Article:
Richmond Symphony Announces 60th Anniversary Season

Highlights include return of composer Mason Bates and local music collaboration.


Former lead singer of punk band Avail, now a solo artist, Tim Barry speaks at a press conference for the Richmond Symphony today.
  • Former lead singer of punk band Avail, now a solo artist, Tim Barry speaks at a press conference for the Richmond Symphony today.

It's not every day that you see punk folk musician Tim Barry speak at a press conference for the Richmond Symphony.

But that was only one of the surprises announced at Rhythm Hall on Tuesday, when the Symphony set out its plans for an impressive 60th anniversary season.

Barry spoke briefly about his participation in a unique concert that the Symphony is holding Sept. 23 titled “RVA Live!” at the Dominion Arts Center’s Carpenter Theatre.

The concert will feature symphonic collaborations with local music luminaries Matthew E. White, Natalie Prass, Bio Ritmo, Barry and Clair Morgan with curatorial help from Lucas Fritz of the Broadberry -- which will be throwing the after-party.

Orchestrations for the "RVA Live!" show will be created by Trey Pollard (Spacebomb Records), Marlysse Simmons and Toby Whitaker.

Barry told Style later that he hadn't decided which of his songs he will perform, but that they'll be from his solo catalog. He's excited about the process "and so is my dad," he says, joking. He says he has one song in mind that's an open letter to Richmond.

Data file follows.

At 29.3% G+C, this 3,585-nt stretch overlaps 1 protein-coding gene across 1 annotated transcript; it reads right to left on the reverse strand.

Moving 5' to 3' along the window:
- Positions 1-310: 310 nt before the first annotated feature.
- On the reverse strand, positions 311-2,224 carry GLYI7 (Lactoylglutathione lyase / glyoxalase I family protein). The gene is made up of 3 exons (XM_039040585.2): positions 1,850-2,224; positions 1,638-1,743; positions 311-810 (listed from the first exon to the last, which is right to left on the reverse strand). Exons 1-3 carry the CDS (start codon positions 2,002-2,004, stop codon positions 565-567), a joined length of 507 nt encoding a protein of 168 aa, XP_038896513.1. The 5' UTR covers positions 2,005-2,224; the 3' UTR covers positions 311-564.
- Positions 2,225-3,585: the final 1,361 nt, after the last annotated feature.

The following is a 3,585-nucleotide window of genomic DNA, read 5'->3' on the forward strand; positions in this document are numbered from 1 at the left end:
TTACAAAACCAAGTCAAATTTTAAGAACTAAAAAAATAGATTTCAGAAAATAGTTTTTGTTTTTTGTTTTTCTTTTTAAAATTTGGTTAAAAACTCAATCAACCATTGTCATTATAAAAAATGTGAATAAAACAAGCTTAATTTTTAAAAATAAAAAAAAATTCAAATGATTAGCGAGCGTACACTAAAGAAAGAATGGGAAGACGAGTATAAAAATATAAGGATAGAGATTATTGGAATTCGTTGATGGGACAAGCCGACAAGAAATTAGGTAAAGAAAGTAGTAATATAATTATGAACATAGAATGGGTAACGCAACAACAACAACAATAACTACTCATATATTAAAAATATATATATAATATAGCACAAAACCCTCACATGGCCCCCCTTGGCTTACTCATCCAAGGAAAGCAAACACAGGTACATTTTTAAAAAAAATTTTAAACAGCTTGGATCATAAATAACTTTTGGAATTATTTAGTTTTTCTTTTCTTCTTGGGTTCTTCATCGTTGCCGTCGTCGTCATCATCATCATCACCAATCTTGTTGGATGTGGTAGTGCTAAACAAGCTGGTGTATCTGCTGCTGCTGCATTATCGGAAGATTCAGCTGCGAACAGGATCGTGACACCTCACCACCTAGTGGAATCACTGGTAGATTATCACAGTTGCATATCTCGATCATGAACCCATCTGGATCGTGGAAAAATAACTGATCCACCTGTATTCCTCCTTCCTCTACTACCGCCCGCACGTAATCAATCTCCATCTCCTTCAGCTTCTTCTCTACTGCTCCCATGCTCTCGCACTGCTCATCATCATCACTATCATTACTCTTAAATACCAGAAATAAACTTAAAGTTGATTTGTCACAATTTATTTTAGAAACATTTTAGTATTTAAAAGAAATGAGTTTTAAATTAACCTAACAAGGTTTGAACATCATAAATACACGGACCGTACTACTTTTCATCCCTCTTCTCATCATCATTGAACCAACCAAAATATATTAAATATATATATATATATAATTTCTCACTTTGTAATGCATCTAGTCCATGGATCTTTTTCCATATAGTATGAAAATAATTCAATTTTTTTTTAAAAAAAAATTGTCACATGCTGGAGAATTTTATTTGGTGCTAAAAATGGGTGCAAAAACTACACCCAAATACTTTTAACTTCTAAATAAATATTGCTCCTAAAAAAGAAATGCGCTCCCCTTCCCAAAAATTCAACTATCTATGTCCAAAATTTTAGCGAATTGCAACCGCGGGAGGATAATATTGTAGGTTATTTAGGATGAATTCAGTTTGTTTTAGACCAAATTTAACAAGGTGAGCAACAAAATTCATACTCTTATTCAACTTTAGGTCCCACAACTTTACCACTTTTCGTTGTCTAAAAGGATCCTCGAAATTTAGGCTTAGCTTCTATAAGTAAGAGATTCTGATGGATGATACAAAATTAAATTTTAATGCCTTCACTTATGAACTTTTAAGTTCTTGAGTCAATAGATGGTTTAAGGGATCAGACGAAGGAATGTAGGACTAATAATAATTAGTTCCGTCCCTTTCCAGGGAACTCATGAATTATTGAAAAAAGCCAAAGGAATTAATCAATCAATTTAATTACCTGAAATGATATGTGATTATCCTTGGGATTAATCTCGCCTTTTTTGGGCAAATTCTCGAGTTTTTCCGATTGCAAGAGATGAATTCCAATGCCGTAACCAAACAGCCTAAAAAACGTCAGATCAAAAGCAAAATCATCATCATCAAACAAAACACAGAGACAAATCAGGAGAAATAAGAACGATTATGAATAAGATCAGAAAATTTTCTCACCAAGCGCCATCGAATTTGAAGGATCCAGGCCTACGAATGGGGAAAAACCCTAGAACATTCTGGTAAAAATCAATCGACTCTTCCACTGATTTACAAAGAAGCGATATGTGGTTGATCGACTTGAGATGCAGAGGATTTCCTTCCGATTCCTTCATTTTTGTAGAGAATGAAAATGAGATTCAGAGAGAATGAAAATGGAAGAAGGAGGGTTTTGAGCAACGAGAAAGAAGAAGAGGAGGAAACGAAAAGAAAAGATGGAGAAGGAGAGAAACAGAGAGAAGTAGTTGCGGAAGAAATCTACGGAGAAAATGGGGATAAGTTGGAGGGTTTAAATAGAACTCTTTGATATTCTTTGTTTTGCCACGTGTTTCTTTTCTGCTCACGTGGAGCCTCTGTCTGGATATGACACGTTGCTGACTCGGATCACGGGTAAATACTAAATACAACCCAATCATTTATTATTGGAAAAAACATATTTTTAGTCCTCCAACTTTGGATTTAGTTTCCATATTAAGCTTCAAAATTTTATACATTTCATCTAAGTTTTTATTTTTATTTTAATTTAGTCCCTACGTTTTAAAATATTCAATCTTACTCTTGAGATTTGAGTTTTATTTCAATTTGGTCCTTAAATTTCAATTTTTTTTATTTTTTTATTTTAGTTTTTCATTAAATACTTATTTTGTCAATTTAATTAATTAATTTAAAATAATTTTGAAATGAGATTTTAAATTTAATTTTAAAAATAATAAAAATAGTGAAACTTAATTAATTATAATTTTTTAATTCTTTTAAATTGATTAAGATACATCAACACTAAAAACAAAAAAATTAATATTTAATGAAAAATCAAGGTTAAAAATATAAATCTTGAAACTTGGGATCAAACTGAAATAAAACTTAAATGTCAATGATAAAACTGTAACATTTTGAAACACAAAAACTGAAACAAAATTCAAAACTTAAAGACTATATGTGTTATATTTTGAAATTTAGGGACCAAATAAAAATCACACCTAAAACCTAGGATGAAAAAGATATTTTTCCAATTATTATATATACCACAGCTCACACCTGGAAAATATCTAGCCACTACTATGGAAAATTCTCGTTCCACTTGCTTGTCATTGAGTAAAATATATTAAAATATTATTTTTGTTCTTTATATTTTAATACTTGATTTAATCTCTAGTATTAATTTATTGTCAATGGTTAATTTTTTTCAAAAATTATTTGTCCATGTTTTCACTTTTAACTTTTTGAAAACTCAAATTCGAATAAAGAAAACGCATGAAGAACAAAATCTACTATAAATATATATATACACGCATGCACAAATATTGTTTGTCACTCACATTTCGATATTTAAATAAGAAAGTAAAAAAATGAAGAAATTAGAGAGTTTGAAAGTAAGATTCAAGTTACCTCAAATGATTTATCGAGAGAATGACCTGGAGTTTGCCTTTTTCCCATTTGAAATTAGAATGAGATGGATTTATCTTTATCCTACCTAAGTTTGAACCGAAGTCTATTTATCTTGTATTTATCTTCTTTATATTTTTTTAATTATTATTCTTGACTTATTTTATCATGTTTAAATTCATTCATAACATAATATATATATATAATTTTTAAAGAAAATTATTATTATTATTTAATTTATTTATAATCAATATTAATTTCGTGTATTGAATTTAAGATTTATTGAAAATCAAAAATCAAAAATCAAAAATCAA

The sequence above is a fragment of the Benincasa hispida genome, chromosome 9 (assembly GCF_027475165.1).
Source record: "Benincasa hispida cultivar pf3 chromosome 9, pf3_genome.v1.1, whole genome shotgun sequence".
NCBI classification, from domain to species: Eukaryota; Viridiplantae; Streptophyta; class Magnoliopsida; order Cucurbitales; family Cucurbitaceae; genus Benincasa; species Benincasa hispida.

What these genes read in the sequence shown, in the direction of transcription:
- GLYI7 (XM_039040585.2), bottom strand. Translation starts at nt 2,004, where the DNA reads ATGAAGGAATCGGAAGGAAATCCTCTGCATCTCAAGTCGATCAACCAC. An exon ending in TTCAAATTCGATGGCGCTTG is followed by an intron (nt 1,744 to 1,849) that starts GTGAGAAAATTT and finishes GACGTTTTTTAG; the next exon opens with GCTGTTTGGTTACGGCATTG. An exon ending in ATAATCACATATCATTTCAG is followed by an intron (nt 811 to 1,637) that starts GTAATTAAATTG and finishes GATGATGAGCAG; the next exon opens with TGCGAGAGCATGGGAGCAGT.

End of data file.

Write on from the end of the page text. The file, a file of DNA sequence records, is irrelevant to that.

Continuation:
Another big highlight of the season is the May 2018 return of Richmond-raised composer Mason Bates, who will perform a world premiere commission with the Richmond Symphony Chorus. Bates, a St. Christopher's graduate, is known for pushing the boundaries of classical music by incorporating electronic music.

Opening night of the season features popular Chinese pianist, Lang Lang, with Stephen Smith conducting this Sept. 14. Another unusual show takes place Oct. 28 with a performance by classically trained string trio Time for Three.

Those who buy a season subscription can bring anyone younger than 17 free to shows, which Executive Director David Fisk notes is part of a mission to expose younger generations to classical music. He also hints at news to come about more big-tent shows.

Symphony officials also highlighted casual local series, including the Rush Hour performance series at Hardywood Park Craft Brewery and Dominion Casual Fridays at the Virginia Museum of Fine Arts. For a full list of the concerts for the 60th season, the Richmond Symphony's website should be updated later today.

Add a comment